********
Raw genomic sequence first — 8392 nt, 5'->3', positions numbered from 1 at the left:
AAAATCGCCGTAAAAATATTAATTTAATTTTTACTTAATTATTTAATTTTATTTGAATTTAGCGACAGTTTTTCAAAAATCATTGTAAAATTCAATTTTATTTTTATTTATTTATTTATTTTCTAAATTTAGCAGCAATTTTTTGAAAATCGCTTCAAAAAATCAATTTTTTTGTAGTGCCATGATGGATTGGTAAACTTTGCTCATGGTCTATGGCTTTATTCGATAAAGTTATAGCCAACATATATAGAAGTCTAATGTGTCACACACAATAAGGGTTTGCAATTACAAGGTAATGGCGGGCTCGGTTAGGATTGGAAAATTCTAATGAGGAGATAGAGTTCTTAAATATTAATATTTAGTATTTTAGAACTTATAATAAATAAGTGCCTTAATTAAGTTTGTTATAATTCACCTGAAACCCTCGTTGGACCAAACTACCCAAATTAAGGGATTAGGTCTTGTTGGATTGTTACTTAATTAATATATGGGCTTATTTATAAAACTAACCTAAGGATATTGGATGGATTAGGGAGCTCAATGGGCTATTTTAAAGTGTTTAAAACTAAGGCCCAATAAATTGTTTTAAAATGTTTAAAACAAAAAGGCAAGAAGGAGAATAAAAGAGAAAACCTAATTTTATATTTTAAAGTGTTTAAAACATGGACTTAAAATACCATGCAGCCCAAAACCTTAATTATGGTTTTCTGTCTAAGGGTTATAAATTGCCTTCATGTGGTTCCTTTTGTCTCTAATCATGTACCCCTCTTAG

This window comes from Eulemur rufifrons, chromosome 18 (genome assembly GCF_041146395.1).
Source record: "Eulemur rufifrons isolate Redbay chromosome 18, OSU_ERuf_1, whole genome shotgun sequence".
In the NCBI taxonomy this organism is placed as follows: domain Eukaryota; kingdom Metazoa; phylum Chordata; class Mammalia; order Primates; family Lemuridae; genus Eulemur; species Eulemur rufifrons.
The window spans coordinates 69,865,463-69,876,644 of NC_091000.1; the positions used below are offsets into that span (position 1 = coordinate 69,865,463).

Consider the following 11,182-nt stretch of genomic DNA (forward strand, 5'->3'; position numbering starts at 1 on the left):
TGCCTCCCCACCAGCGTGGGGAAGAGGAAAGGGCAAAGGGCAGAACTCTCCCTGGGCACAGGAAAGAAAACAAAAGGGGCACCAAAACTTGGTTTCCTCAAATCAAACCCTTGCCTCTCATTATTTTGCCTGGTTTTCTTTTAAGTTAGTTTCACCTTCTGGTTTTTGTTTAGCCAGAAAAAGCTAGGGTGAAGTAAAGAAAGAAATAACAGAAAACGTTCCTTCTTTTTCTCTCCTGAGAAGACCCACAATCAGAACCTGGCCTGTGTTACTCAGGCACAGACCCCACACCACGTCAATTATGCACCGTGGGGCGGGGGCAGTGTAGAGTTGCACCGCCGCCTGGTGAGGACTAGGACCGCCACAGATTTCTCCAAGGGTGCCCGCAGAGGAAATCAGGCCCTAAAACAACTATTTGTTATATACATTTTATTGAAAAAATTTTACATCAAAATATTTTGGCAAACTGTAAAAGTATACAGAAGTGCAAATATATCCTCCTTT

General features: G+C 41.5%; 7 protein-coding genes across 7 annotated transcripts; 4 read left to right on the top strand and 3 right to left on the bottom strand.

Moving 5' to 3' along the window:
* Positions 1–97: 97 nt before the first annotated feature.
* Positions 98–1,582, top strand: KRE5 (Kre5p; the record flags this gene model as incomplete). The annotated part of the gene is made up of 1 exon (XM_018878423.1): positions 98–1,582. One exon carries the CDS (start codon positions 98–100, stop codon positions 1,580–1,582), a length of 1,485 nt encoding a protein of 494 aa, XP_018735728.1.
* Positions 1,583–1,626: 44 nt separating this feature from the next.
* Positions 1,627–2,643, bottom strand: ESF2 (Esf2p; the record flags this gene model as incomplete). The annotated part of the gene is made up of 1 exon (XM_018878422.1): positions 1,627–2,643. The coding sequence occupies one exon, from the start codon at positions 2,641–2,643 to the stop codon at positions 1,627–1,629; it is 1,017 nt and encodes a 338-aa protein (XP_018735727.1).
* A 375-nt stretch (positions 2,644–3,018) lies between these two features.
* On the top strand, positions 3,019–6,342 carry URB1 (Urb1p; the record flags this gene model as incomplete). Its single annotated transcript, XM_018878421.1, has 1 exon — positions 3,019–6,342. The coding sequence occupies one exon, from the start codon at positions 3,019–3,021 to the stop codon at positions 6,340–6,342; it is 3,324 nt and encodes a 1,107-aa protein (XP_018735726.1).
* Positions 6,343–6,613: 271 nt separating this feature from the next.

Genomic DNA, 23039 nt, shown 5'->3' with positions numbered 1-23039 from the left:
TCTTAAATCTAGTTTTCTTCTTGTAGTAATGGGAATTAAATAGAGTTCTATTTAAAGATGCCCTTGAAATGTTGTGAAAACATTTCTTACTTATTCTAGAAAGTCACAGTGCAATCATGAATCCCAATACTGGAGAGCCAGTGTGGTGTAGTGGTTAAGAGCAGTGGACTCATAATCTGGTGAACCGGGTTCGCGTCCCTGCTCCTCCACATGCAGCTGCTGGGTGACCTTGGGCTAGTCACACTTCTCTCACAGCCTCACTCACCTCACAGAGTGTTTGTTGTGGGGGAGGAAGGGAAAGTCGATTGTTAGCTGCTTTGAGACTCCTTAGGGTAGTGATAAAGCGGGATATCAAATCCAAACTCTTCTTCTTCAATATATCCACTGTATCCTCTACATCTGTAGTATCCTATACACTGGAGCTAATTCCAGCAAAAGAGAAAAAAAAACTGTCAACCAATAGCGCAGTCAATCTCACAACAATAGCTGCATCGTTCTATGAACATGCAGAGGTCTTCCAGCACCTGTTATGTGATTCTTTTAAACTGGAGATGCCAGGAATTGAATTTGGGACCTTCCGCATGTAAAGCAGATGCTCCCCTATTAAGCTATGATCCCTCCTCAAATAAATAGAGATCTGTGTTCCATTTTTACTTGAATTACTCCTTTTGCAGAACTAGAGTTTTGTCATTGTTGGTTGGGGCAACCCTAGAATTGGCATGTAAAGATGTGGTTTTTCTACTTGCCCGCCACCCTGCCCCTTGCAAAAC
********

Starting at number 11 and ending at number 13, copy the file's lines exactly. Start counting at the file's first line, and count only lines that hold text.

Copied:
* Positions 1–97: 97 nt before the first annotated feature.
* Positions 98–1,582, top strand: KRE5 (Kre5p; the record flags this gene model as incomplete). The annotated part of the gene is made up of 1 exon (XM_018878423.1): positions 98–1,582. One exon carries the CDS (start codon positions 98–100, stop codon positions 1,580–1,582), a length of 1,485 nt encoding a protein of 494 aa, XP_018735728.1.
* Positions 1,583–1,626: 44 nt separating this feature from the next.